# rhel-based
yum install -y smartmontools
# debian-based
aptitude install -y smartmontools


smartctl -a /dev/sda

This gives you all info on the disk. In case you need something more specific, use man smartctl. There is a lot more info than here.

If you have ever had the case of two failing disks on a six-disc raid10 array, you might get the idea why this could help you, and why you should include a check into your nagios / icinga / whatever monitoring. ;)

If your HDD's are of same age, a rebuild of the new disk could due to it's hard work nature (lot of r/w operations) make another disk fail. As Harddisks are usually of the same age when a disk replacement occurs the first time in that system, this case is more likely than you would like.

irssi: with blowfish encryption

posted on 2015-03-10 00:50:46

To get a working irssi install, easiest approach is to build both irssi and the fish from source. (Installing irssi via package manager, and building the fish from this github code with the irssi github code will likely cause a segfault. I know it did for me.)


Remove any prior irssi installs. You can leave your config where it is, though.

Fish needs the openssl-devel package.

get code

mkdir src
cd src  
git clone -v --progress
git clone -v --progress

build and install irssi

/usr was chosen for install for both applications.

cd ~/src/irssi
./ --prefix=/usr
sudo make install

build the fish

cd ~/src/FiSH-irssi
./configure --with-irssi=~/src/irssi --prefix=/usr
sudo make install

Now irssi and the fish module should be installed. Read the info it gives you afterwards, it tells you where the will be installed.

For me it was at /usr/lib/irssi/modules/

make it startup automatically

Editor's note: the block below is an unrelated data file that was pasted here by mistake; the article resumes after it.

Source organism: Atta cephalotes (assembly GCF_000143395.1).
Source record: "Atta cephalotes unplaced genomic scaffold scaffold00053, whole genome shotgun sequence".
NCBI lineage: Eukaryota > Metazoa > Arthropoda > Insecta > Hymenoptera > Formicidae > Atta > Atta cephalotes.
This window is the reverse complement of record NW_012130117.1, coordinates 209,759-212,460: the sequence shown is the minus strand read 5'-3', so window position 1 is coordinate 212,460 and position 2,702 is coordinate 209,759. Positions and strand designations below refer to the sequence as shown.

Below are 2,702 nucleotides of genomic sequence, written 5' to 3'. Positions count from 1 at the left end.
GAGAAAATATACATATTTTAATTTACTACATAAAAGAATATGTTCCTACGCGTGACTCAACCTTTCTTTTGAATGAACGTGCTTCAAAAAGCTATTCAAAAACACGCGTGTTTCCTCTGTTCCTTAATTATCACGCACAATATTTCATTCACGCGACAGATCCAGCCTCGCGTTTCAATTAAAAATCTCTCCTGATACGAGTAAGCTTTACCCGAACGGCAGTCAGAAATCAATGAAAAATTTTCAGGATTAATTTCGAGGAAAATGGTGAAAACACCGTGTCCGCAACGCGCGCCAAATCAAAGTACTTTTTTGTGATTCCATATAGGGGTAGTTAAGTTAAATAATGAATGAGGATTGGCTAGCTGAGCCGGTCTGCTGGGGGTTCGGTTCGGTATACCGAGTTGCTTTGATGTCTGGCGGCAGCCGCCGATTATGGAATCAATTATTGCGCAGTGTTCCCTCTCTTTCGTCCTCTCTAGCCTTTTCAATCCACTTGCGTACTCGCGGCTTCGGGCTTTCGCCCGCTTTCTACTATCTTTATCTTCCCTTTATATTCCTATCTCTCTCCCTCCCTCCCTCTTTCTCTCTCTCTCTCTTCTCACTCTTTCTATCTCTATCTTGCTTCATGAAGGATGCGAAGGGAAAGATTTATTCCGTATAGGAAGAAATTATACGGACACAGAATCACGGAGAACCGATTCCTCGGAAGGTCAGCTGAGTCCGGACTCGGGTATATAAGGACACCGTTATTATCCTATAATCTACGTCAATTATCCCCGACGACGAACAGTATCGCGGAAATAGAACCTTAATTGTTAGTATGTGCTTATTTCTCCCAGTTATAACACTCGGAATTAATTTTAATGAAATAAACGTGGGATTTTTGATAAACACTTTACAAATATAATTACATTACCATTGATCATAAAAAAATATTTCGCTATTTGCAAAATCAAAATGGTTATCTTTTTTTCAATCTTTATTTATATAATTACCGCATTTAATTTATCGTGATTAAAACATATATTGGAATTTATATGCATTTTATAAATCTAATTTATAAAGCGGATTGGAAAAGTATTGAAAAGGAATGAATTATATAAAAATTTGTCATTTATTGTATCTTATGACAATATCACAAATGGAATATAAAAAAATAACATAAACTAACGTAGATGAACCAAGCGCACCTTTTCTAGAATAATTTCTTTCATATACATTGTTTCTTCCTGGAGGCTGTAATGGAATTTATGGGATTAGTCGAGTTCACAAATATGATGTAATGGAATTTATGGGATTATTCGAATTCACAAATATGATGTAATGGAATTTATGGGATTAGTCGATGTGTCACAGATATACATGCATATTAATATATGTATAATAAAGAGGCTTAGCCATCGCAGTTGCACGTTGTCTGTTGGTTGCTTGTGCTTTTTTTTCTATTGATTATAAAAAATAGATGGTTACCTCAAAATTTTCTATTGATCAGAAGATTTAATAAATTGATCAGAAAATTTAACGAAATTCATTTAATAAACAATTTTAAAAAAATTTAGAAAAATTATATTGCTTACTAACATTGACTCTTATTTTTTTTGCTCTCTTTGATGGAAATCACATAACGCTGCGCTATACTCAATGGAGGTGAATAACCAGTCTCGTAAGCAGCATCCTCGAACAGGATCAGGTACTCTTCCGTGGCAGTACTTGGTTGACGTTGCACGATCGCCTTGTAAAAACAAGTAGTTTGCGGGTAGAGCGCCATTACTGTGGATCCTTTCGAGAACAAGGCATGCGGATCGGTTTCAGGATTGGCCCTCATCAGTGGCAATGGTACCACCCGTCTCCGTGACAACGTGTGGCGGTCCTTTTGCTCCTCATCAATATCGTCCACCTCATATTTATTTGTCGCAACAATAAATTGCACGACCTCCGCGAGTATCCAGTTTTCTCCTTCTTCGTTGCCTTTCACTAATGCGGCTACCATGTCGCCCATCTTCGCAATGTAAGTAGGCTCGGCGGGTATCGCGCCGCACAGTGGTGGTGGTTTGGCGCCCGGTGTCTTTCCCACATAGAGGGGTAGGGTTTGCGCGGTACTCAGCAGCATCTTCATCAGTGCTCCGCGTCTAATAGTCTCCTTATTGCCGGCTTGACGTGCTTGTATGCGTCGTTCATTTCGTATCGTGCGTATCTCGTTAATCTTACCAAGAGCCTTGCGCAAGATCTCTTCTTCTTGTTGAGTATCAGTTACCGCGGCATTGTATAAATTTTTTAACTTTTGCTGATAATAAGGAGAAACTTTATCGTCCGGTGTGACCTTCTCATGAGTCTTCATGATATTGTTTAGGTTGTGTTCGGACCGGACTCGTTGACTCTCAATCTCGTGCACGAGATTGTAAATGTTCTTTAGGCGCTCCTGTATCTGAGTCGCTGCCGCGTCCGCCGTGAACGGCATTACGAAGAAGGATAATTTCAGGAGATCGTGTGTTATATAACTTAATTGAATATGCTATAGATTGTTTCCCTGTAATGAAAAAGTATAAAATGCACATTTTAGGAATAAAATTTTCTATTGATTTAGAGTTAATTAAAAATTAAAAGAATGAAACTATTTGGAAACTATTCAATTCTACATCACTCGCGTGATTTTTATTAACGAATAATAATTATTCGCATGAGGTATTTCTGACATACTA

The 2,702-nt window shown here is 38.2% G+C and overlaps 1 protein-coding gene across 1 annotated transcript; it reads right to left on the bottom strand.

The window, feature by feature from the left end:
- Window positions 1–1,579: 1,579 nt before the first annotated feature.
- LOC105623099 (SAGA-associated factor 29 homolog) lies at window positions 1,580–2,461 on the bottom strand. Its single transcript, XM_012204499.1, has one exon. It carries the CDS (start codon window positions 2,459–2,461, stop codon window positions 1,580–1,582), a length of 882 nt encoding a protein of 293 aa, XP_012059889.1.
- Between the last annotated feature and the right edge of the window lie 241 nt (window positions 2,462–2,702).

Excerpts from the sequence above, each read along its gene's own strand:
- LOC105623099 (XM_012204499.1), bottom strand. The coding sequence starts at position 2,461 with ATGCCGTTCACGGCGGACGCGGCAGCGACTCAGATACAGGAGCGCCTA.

echo "load /usr/lib/irssi/modules/" >> ~/.irrsi/startup

use it

Once irrsi starts without problems:

/keyx <nick>

<nick> is not your own nick of course, but the person you want to chat with. ;)

ssh for remote backups

posted on 2015-03-09 12:32:56

To backup a system's file, usually you employ scp. This is fine, as long as you want to backup only regular files.

If you want to backup non-regular files, this won't work and you will need ssh.


tar cvJ <folder> | ssh -T -c blowfish -e none <user>@<host> "cat > /backup.tar."

Here are some hacks contained within:

  1. -T to prevent allocation of a pseudo-terminal so redirection works
  2. -cblowfish to not use 3DES encryption, which is faster
  3. -enone so no escape sequence is used. That way the transfer can not kill the connection if <escapesequence>. is found. (Usually it is this one: ~.)

If this stuff is not done, your transfer may or may not work.

Thanks to Jan Engelhardt of for this gem.

linux: force fsck on reboot

posted on 2015-03-09 02:03:13

To force a file system check after rebooting now:

shutdown -rF now

To force a file system check on next reboot:

sudo touch /forcefsck

iptables: definitive basics

posted on 2015-03-07 16:12:02


Most of this is from the manpage anyway (man iptables), this write-up is simply aimed at getting the topic better into my head.

iptables and alternatives